Each year, for the past several years, both houses of Congress have introduced bills to really toughen up on worker misclassification. Each year the bills have quietly died in committee because of higher priority issues, such as: elections, stimulus, health care reform, wars, deficits, etc. Here comes a new legislative season and another run on worker misclassification-another opportunity for law makers to “Level the Playing Field.”
Senate Bill 770
On April 8, 2011, Senators Sherrod Brown (D-Ohio), Tom Harkin (D-Iowa), and Richard Blumenthal (D-Conn.) introduced Senate Bill 770, titled the Payroll Fraud Prevention Act. This bill is basically a remake of last year’s Employee Misclassification Prevention Act and copies several years’ of similar proposed legislation that keeps being introduced year-after-year. However, this new bill is more aggressive than its predecessors because it characterizes worker misclassification as “Payroll Fraud.”
Senator Brown says, businesses that misclassify workers are cheating workers…and other businesses that play by the rules.
One of the co-sponsors, Senator Brown (D-Ohio) issued a press release characterizing companies that misclassify workers as “cheating workers…and other businesses that play by the rules.” He also referenced the “tax gap” stating the bill will “relieve the burden on American taxpayers who foot the bill when businesses [misclassify their workers].”
The bill addresses unemployment insurance tax, federal minimum wage, overtime, child labor laws and sets up a mechanism for IRS audits.
S 770, if passed into law, would expand the federal Fair Labor Standards Act (FLSA), giving the Department of Labor (DOL) much stronger tools in discovering and punishing employers who misclassify their workers as ICs. The bill would also require DOL to report non-compliant businesses to the IRS.
(Typically when the IRS audits a company for worker misclassification they also look at the company’s income and expense items).
A repeating requirement, seen in almost every version of this bill for the past several years is the required notice to all workers-employee or IC-with harsh fines.
The proposed law would require every business to provide a written notice to all workers (including currently employed workers). This notice would notify them if they have been classified as an employee or “non-employee.” The notice would advise “non-employees” they do not have the same rights to benefits as employees. The notice would provide a phone number and website to contact DOL to make further inquires or to file complaints (i.e. instructions on how to ask DOL to set up an audit of the business!)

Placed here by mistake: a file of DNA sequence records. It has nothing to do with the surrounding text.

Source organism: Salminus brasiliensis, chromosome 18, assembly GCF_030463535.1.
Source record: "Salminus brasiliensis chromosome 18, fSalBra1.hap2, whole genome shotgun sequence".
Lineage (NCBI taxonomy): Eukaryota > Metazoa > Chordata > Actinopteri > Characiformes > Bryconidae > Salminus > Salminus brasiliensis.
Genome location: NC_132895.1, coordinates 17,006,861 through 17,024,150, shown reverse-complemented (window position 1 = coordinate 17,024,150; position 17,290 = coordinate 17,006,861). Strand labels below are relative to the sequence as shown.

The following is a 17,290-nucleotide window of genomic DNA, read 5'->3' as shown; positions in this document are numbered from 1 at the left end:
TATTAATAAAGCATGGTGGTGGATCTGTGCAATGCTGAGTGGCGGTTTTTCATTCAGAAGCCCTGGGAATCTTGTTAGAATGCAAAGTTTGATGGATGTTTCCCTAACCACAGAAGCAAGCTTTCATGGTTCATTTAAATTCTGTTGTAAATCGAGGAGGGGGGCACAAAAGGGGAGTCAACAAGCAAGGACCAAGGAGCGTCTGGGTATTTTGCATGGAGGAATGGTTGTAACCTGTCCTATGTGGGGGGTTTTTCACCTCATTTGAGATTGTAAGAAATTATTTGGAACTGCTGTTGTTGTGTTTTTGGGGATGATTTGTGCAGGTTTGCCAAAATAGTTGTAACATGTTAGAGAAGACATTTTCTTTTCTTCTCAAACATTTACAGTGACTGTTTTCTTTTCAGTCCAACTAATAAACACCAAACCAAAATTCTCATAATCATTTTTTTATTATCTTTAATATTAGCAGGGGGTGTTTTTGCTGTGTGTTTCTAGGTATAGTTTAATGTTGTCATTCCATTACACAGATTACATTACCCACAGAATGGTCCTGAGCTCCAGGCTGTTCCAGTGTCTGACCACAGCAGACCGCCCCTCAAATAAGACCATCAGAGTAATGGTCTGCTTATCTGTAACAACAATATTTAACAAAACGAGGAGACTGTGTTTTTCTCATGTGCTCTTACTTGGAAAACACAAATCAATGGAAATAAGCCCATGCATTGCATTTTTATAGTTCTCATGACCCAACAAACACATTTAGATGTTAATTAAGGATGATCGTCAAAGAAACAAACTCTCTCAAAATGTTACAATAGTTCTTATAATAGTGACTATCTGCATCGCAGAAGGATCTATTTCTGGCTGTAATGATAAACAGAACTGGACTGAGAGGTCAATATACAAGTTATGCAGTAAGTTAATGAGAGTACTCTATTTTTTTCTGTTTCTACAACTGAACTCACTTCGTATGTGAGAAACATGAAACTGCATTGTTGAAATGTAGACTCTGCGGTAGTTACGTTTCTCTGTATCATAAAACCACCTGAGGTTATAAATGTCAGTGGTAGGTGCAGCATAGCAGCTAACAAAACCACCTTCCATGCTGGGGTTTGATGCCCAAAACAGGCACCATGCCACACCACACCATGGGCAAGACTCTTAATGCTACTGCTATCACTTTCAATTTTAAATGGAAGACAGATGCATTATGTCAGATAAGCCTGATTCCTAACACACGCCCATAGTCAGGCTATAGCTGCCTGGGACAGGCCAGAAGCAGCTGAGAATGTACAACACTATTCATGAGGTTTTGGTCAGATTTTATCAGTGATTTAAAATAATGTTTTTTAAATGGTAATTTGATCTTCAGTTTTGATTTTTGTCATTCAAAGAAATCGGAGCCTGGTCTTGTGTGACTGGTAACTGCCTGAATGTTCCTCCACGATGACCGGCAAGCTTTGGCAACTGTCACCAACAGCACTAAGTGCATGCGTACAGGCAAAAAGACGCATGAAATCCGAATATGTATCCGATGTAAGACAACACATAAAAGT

This bill creates a legal presumption that a “non-employee” is an “employee” if the business fails to provide the worker with the notice at the time the “non-employee” begins providing services. This presumption significantly raises the bar on proving you did it right.
It also makes it a criminal offense for discharging anyone (employee or non-employee) who:
- Makes an inquiry to DOL,
- Initiates a “proceeding” outlined in the notice,
The fines for the above, or for any employer who fails to provide the prescribed notice, is between $1,100 and $5,000 per worker. This fine would be in addition to all other civil suits, fines, taxes, penalties and interest that may arise from the misclassification.
Some other provisions of this bill are:
- Directs DOL to conduct “targeted audits” of certain industries “with frequent incidence of misclassifying employees as non-employees.”
- Creates a new definition of workers called “non-employees,” and defines this classification as a “Covered Individual,” even if, “the non-employees” are properly classified as independent contractors.
- Identifies individuals with their own corporation as “non-employees” who are covered by this bill. “Including those who provide services through a corporation or LLC, if they are required to create or maintain such entities as a condition for the provision of such labor or services.”
- Adds a new provision creating a “special prohibited act” under federal law if you “wrongfully classify an employee as a non-employee.”
- Provides for triple damages for willful violation of the minimum wage or overtime laws where the employer has misclassified the employee.
Click here (S. 770), if you would like to read the Payroll Fraud Prevention Act for yourself.
If the bill passes you may expect President Obama to sign it into law. When he was a U.S. Senator he introduced a similar bill along with fellow Senators Kennedy and Durbin. That bill was entitled, “Senate Bill 2044, the Independent Contractor Proper Classification Act of 2007.’